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Here's another way of looking at it...

Obviously that Shih-Tzu's owners weren't capable and willing to keep the dog through it's long-life... Meaning instead of hating them for relinquishing their rights to her... Applaud them, because now, with much hope she'll find a home that will love her and cherish her... : )
 

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I can totally understand where you're coming from. I think about Mayzie's previous owner and I get so angry that someone could have treated this sweet soul so poorly. It absolutely makes no sense to me and I would love the opportunity to tell that person exactly what I think of them.

But then there are people like YOU, Hulk, and so many other people on DF, who continually restore my faith in humanity. For me personally, the only way I can deal with the crappiness that humans can dish out is to focus on the incredible love and generosity that they're capable of as well.
 

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I read this and thought.. humm.. I don't particularly like people either.. and it is why I do live alone.

I rescued horses for years.. before and during college. I learned what ignorance and stupidity can do to an animal.

And I did all I could to reverse that part of humanity that I found unplatable.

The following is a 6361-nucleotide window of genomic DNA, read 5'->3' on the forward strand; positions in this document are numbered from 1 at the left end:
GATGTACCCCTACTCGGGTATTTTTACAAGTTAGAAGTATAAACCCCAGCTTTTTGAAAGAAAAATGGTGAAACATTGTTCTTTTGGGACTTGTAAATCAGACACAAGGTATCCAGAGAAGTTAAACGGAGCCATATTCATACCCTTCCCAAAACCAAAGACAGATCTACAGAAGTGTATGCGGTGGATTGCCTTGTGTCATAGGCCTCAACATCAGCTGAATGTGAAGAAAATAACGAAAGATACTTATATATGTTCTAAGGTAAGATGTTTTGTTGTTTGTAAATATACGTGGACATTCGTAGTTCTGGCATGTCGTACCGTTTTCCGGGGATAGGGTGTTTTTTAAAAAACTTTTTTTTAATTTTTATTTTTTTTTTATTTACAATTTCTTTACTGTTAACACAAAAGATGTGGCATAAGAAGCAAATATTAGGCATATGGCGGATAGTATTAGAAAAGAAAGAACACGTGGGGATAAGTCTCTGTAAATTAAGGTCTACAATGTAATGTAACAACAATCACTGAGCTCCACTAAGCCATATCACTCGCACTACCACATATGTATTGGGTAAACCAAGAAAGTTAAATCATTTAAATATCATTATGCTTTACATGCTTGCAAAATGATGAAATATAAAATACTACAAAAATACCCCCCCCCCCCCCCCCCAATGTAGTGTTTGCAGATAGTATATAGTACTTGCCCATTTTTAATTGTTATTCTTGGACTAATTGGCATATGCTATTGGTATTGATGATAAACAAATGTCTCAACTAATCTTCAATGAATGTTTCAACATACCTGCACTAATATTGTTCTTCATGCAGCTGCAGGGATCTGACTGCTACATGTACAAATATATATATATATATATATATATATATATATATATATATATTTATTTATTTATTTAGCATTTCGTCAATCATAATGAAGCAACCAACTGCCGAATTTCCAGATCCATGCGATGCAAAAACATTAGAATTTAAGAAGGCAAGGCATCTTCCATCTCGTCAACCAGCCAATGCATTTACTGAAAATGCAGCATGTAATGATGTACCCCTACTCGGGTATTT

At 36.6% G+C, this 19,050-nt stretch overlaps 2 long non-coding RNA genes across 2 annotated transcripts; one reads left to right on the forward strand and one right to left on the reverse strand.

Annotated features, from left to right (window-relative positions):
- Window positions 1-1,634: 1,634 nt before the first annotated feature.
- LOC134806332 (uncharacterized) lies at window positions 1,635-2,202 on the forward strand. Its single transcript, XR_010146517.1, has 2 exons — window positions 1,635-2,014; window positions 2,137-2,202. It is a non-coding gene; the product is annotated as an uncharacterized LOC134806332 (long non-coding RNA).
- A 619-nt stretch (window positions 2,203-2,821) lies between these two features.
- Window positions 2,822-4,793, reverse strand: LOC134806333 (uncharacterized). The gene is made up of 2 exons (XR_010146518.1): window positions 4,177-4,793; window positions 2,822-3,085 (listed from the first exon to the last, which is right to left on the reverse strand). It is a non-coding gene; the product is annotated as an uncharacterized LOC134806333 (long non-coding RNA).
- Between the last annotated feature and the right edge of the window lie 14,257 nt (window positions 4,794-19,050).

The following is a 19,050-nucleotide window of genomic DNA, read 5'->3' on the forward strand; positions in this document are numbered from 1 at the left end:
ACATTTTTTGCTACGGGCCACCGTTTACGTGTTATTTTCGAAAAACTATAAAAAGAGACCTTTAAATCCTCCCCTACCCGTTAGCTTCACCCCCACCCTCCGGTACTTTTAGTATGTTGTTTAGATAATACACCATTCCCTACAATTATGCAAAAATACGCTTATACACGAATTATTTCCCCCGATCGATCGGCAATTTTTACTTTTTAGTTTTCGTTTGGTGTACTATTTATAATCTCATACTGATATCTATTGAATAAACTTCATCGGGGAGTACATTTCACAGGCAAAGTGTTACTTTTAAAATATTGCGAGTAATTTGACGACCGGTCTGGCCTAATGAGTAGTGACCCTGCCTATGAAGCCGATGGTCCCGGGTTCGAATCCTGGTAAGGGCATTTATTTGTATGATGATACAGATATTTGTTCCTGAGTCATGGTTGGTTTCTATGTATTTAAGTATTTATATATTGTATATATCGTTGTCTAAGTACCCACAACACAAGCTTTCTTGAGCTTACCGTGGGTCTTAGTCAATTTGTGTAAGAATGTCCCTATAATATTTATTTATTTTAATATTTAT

Attached are two VERY graphic images.. a before the day she arrived at my house in September 1976 and an After.. in June of 1977.

The only way I could save this animal was to purchase her. The owners had repeatedly been reported to AC but this is considered livestock and they had food and water "on the premises." They had several animals.. cows and chickens too.

I could only save one. She was 3 years old.. and she grew 8 inches from September to June. I was just a kid.. 19 years old.

So, while I hate what people can and sometimes do to animals; and while I would rather spend time with animals than most people; there are bad and there are good. I try to take care of my patch of grass and do what I can to counter the bad.

These photos show one time I actually made a difference. We ain't all bad.. but you know that Hulk. Really you do...

BTW, people told me I was nutz to buy this animal. Some told me she would never live. Best hundred bucks I ever spent!
 

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Our 10 yr old GWP (vanna)is blind and actually she keeps us on our toes because we have to be careful when in yard moving our lawn chairs around as anything new she can run into. The fenced in area is probably a 225 by 225 ft square with a couple 40 by 40 ft outshoots and she actually moves around quickly quite at home. (as long as we're careful with stuff) Since she is older instead of 4 to 6 time turned loose in yard it's probably 10 to 12 times dly as her bladder etc is aging also. She may be losing a step or 2 but I really don't know the split between blind and older. She has good days tormenting us, if she gets PTSed it won't be because of blindness, it will be because of pain in the buttness.
 

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I don't know why this is...but after years of rescue work I've stopped judging people who give up their dogs.